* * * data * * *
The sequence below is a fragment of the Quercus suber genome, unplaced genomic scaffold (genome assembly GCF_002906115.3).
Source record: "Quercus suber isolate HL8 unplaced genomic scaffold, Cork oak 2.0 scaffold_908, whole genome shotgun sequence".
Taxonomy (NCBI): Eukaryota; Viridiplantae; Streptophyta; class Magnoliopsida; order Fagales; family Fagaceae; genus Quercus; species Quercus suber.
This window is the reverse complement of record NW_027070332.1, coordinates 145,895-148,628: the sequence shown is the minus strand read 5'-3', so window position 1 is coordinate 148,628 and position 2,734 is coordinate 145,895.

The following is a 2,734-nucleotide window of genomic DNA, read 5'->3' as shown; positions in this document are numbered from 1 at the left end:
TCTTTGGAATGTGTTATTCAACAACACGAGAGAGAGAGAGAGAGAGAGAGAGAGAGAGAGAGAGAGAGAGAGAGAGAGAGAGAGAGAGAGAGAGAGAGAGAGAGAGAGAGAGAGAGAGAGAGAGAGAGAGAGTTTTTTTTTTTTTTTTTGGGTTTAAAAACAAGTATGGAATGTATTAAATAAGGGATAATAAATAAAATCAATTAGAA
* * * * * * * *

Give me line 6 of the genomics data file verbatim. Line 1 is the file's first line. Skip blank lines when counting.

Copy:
TCTTTGGAATGTGTTATTCAACAACACGAGAGAGAGAGAGAGAGAGAGAGAGAGAGAGAGAGAGAGAGAGAGAGAGAGAGAGAGAGAGAGAGAGAGAGAGAGAGAGAGAGAGAGAGAGAGAGAGAGAGAGAGTTTTTTTTTTTTTTTTTGGGTTTAAAAACAAGTATGGAATGTATTAAATAAGGGATAATAAATAAAATCAATTAGAA